The Future of Exploration

Lying one hundred meters at the bottom of the Mediterranean sea is the flagship of King Louis XIV, La Lune. A robot called OceanOne swims its maiden voyage toward the wreckage below, aided by a haptic feedback system with his human pilot, Oussama Khatib, Professor of Computer Science at Stanford, on board a boat far above the robot. Among the wreckage the robot spots a vase. As OceanOne hovers effortlessly above the vase, he reaches for the objects, feels the weight and contours of the artifact before returning it to the surface where Khatib and his team of deep-sea archaeologists can examine it.

It is Khatib hope that one day robots like OceanOne will be able to do more underwater tasks like this, as well as, performing tasks too dangerous for human divers.

“OceanOne will be your avatar,” Khatib said. “The intent here is to have a human diving virtually, to put the human out of harm’s way. Having a machine that has human characteristics that can project the human diver’s embodiment at depth is going to be amazing.”

The body is only five feet long from head to tail, it has eyes with stereoscopic vision that show the pilot exactly what the robot sees, and two fully articulated arms. Located below the torso are the batteries, computers and eight multi-directional thrusters.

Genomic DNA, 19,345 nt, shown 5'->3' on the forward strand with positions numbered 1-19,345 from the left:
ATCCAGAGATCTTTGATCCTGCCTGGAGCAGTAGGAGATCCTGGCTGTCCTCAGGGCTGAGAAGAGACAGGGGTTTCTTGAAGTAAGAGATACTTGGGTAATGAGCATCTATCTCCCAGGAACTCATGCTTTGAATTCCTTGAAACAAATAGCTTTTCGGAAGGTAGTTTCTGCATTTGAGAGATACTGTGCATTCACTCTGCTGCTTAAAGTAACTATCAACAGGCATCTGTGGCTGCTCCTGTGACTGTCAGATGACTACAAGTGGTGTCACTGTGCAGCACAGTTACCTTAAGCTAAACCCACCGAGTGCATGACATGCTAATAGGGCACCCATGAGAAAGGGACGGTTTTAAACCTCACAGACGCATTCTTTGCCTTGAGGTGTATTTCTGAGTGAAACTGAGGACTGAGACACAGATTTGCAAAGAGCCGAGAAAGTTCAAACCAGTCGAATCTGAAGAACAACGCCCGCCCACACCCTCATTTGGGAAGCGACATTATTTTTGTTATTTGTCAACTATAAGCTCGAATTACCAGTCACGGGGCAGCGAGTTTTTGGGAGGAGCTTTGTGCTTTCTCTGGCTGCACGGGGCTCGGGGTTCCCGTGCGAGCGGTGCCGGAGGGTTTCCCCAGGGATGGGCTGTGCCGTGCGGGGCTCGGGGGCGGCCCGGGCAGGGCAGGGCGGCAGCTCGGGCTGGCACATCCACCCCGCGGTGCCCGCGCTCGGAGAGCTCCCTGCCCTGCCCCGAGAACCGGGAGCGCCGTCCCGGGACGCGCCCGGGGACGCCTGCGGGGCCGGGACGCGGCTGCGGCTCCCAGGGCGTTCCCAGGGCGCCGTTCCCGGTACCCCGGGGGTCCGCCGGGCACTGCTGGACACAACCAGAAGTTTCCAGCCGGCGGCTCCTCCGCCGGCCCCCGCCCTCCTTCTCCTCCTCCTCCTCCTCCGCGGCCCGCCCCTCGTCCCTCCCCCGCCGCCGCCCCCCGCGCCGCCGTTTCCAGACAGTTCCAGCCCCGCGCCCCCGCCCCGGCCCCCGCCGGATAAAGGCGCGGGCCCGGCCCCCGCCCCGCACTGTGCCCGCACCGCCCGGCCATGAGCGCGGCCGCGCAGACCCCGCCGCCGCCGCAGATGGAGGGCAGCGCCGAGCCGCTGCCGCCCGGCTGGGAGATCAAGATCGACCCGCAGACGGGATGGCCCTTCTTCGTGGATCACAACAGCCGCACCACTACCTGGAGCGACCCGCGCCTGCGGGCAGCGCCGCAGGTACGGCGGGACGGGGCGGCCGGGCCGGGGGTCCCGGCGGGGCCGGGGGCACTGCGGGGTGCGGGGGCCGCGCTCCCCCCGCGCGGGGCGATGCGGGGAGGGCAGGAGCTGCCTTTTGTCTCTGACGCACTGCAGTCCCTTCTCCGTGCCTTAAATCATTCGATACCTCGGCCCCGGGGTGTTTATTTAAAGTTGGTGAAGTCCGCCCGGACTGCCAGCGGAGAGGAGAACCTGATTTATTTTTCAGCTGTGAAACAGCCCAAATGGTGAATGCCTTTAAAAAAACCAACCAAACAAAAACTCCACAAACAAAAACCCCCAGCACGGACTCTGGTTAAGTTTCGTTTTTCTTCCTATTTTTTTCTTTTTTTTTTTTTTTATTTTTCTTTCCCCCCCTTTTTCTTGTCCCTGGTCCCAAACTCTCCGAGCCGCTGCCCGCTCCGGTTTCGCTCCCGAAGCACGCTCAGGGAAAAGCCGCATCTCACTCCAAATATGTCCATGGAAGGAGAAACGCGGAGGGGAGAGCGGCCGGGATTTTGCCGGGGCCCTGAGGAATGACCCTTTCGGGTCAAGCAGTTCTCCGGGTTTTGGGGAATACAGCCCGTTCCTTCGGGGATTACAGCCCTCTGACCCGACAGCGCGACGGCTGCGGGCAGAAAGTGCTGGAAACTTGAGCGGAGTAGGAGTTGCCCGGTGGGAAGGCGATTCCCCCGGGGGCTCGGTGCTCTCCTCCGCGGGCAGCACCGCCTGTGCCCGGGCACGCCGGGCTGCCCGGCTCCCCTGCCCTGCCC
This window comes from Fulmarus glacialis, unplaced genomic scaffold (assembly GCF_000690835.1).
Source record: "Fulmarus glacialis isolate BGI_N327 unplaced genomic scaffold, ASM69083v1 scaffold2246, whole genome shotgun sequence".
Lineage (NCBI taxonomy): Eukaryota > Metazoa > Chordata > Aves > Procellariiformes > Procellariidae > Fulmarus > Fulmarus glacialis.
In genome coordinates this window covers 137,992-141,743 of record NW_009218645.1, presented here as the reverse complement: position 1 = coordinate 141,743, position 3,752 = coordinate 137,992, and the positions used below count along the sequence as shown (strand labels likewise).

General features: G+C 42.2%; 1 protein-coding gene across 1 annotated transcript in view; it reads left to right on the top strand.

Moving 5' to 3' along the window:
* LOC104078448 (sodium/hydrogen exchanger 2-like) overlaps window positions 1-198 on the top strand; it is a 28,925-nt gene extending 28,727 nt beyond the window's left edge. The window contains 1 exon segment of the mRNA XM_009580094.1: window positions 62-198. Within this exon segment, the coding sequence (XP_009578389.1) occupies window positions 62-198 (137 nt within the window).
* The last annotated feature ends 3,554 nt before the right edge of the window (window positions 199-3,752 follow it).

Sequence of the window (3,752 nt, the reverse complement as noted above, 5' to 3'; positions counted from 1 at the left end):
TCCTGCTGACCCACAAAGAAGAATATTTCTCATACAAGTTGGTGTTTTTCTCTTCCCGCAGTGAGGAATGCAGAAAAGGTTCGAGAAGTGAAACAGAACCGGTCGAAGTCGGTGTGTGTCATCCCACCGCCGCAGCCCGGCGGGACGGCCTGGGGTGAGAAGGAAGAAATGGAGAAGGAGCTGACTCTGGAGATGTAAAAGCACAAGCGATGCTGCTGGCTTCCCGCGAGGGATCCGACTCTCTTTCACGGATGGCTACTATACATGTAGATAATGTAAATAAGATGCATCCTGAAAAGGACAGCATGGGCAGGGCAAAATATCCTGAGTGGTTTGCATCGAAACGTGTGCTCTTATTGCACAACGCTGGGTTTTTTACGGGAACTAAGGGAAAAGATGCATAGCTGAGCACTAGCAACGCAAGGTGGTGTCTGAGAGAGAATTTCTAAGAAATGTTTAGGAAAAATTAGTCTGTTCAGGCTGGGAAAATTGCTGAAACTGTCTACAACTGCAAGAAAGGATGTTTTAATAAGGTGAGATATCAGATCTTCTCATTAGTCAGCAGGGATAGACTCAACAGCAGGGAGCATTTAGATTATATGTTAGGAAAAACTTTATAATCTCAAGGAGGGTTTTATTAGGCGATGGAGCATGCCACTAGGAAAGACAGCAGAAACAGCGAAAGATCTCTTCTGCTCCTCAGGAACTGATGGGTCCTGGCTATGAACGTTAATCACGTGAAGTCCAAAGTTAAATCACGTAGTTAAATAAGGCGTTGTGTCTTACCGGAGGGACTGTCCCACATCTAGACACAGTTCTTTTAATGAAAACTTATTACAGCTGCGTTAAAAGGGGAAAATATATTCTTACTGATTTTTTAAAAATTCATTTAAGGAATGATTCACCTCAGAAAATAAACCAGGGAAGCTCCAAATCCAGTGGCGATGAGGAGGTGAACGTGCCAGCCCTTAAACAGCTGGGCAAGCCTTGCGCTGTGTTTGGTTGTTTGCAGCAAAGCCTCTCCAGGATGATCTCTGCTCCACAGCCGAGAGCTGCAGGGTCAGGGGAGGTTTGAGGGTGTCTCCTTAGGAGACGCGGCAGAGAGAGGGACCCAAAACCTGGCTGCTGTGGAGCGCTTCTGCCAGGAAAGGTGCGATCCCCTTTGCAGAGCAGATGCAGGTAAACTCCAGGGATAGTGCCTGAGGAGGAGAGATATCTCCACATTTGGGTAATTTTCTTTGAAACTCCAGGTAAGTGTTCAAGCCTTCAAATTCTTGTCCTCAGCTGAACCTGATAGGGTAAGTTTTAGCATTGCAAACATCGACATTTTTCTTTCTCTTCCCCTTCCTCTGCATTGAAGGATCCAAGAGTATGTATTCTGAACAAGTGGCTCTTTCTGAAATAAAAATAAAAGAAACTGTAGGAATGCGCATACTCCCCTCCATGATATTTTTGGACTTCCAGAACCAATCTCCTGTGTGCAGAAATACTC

The robot isn’t like most deep-sea explorers. Its hands are fitted with force sensors that are controlled by haptic feedback from a human pilot that is able to feel whether the robot is grasping something light or heavy and firm or delicate. Similar sensors are located throughout its body allowing the robot to detect any turbulence or currents. This enables the robot to adjust its body movement with quick-firing motors to maintain its position or to avoid a collision. OceanOne is also outfitted with both sensors and cameras to help navigate its environment. All this information is run through a smart algorithm which gives this robot amazing underwater humanistic abilities.

Khatib and his team hope to build more from this initial prototype robot, that may include additional sensors on its hands that are better suited for more intricate tasks.

The expedition’s success came from the collaboration and efforts of Michel L’Hour, the director of underwater archaeology research in France’s Ministry of Culture who conducted studies of the shipwreck, the many graduated and under graduate students that assisted with OceanOne and the expertise of Mark Cutkosky, a professor of mechanical engineering at Stanford, for designing and building the robotic arms.

Watch the video below for more information about the construction and abilities of OceanOne. 

Source: Stanford; Featured Photo courtesy of Pixabay